Not wanting to have to find themselves in any position near that particular end of my body, they just stood there and crossed their arms, and I walked in the back screen door, my appetite slowly returning for whatever food thing they were starting to serve in there. And so, even as we all piled around that kids' table for the feast of horrors (in the china room), on that special day, and bowed our heads to give thanks for what we had (in our possession... stashed somewhere they'd never find it!), a silent war raged. The grimacing girls lost the battle knowing that in just a few hours they'd win the war anyways. We eventually had to give the thing back. After all, what did such a soldier like me want with a cutesy Beanie Baby hedgehog anyways?

It's not surprising the girls won. What's surprising is they actually put up a fight.

Dirty Songs I Knew

If you asked me what my favorite music was when I was 8 years old, I probably would have said "Jurassic Park music" (because that was my answer once). But if you had sung the first line of any naughty, dirty, schoolyard song, I would have been able to sing the rest right back to you. I memorized this stuff on the long bus rides home from school, as the girls clapped hands and rhymed them off one after another. Everything from the bizarre "Miss Mary Mack" to the barely-acceptable "Mary Had a Steamboat"  got drilled into my not-so-innocent head.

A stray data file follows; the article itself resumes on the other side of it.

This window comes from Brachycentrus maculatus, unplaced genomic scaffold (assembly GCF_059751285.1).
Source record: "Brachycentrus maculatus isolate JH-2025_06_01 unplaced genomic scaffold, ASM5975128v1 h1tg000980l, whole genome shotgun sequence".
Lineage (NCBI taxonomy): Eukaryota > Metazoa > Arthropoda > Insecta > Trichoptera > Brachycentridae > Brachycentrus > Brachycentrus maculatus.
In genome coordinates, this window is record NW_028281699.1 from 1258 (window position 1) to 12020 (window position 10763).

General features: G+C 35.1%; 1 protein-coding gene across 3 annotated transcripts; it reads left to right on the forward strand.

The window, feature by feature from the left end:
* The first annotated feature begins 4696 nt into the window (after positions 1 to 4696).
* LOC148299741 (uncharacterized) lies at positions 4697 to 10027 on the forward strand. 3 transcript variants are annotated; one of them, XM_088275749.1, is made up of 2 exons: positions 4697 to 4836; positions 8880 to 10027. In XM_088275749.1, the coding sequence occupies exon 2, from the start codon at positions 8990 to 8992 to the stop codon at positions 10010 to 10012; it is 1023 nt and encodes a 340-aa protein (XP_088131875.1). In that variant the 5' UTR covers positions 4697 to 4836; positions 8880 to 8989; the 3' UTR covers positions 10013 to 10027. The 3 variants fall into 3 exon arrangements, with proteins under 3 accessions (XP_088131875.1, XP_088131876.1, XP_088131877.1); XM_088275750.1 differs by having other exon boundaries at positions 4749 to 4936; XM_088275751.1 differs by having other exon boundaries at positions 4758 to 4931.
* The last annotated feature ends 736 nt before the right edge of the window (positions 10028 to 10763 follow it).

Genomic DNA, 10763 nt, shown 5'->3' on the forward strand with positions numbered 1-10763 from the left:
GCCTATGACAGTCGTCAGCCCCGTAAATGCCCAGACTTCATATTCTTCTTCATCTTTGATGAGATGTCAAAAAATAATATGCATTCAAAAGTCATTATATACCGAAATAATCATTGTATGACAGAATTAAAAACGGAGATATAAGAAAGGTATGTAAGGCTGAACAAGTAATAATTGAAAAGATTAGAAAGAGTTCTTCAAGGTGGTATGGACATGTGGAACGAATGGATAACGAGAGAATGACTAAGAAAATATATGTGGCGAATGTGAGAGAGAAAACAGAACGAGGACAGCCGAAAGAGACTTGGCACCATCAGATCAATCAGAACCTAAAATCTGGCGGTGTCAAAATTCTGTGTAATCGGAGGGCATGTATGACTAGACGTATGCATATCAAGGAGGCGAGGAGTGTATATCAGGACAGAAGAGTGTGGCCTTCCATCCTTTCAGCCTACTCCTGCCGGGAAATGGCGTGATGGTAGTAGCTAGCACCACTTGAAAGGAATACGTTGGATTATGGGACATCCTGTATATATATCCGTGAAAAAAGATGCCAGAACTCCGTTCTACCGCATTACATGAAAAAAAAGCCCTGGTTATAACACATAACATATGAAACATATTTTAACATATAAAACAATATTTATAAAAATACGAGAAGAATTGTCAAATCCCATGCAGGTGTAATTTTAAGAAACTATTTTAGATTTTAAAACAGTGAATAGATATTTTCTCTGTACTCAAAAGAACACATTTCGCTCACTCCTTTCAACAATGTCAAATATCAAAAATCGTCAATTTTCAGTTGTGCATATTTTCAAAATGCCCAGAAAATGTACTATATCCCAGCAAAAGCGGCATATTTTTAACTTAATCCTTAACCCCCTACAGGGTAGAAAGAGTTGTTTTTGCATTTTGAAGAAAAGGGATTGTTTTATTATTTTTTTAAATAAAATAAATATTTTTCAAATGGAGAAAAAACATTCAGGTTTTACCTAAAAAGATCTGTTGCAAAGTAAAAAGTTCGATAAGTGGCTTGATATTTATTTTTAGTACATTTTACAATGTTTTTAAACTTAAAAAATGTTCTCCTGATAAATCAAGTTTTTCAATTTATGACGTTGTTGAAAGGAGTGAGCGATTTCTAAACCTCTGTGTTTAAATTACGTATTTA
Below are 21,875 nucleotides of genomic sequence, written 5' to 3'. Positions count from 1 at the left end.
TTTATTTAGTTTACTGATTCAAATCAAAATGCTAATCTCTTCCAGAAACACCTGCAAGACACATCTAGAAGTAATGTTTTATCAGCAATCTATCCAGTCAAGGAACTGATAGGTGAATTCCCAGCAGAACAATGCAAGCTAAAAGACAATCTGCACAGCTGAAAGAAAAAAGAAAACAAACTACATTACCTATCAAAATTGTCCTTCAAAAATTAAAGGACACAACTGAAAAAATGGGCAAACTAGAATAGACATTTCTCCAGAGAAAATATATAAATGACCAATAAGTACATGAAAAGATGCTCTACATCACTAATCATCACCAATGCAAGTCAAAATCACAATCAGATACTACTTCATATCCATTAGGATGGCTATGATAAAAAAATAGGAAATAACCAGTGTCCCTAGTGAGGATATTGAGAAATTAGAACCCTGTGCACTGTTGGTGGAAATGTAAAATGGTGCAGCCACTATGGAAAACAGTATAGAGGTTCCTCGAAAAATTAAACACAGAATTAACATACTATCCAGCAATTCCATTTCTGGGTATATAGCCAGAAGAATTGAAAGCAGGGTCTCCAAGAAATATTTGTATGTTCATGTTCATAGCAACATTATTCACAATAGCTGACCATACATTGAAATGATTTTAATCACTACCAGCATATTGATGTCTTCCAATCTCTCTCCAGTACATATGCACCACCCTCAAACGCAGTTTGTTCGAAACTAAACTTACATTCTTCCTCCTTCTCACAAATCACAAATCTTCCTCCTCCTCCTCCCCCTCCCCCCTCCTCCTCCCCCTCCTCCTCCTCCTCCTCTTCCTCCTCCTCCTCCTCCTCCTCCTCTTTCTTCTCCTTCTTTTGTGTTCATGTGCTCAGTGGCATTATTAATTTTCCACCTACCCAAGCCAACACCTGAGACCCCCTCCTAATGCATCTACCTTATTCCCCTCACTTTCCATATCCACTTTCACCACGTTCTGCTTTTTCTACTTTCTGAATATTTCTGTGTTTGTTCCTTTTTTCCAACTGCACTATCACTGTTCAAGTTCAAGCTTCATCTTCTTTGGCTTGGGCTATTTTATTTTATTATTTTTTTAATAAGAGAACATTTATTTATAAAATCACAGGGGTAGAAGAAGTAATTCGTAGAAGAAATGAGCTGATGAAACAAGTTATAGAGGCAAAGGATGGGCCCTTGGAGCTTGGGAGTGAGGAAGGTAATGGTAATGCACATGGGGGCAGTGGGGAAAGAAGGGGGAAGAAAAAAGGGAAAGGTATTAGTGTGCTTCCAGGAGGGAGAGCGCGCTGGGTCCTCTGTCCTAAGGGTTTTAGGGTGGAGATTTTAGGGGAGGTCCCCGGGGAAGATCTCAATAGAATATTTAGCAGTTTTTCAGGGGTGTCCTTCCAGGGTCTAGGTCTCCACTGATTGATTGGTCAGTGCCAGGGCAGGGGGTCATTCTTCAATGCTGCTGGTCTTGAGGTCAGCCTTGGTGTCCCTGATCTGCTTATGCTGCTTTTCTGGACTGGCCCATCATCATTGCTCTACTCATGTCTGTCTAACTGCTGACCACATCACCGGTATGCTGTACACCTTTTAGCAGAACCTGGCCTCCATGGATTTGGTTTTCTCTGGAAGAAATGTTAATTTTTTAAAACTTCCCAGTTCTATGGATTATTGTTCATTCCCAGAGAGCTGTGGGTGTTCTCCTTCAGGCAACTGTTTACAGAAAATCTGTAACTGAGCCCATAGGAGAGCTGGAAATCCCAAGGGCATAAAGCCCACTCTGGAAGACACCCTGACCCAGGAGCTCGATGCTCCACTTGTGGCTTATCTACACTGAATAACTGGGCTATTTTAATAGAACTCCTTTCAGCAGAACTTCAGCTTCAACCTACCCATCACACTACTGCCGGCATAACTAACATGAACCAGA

How this stuff spread all over the country in the decades prior to the internet just goes to show the incredible persistance of kids' appreciation for all that is mucky, yucky, perverse, and anything else they can get away with.

Mary had a steamboat, the steamboat had a bell;
Mary went to Heaven, the steamboat went to…
HELLo operator, just give me number nine;
And if you disconnect me, I’ll chop off your…
BEHIND the ‘frigerator, there was a pice of glass.
Mary sat upon it and cut her little… 

ASSK me no more questions, I’ll tell you no more lies:
The boys are in the bathroom, pulling down their…

FLIES are in the kitchen, bees are in the park,
Mary and the principal are [kissing]* in the dark!

*(the word wasn't always "kissing"...)